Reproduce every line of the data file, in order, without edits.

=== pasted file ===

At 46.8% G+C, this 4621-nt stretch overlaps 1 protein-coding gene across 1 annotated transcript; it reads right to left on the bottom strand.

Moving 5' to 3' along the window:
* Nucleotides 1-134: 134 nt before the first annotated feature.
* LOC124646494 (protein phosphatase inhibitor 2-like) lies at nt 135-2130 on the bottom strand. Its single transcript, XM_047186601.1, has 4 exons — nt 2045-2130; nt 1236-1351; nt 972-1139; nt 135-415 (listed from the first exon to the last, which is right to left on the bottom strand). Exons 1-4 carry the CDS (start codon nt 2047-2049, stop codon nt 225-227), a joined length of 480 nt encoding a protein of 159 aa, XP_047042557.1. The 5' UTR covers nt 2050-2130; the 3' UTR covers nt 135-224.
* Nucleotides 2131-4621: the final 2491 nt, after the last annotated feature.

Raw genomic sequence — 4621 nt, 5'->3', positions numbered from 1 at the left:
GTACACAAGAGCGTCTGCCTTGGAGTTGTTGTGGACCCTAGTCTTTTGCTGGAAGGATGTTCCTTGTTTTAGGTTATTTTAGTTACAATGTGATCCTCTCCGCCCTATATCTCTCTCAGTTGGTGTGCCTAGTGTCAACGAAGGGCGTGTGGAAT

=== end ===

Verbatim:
At 46.8% G+C, this 4621-nt stretch overlaps 1 protein-coding gene across 1 annotated transcript; it reads right to left on the bottom strand.

Moving 5' to 3' along the window:
* Nucleotides 1-134: 134 nt before the first annotated feature.
* LOC124646494 (protein phosphatase inhibitor 2-like) lies at nt 135-2130 on the bottom strand. Its single transcript, XM_047186601.1, has 4 exons — nt 2045-2130; nt 1236-1351; nt 972-1139; nt 135-415 (listed from the first exon to the last, which is right to left on the bottom strand). Exons 1-4 carry the CDS (start codon nt 2047-2049, stop codon nt 225-227), a joined length of 480 nt encoding a protein of 159 aa, XP_047042557.1. The 5' UTR covers nt 2050-2130; the 3' UTR covers nt 135-224.
* Nucleotides 2131-4621: the final 2491 nt, after the last annotated feature.

Raw genomic sequence — 4621 nt, 5'->3', positions numbered from 1 at the left:
GTACACAAGAGCGTCTGCCTTGGAGTTGTTGTGGACCCTAGTCTTTTGCTGGAAGGATGTTCCTTGTTTTAGGTTATTTTAGTTACAATGTGATCCTCTCCGCCCTATATCTCTCTCAGTTGGTGTGCCTAGTGTCAACGAAGGGCGTGTGGAAT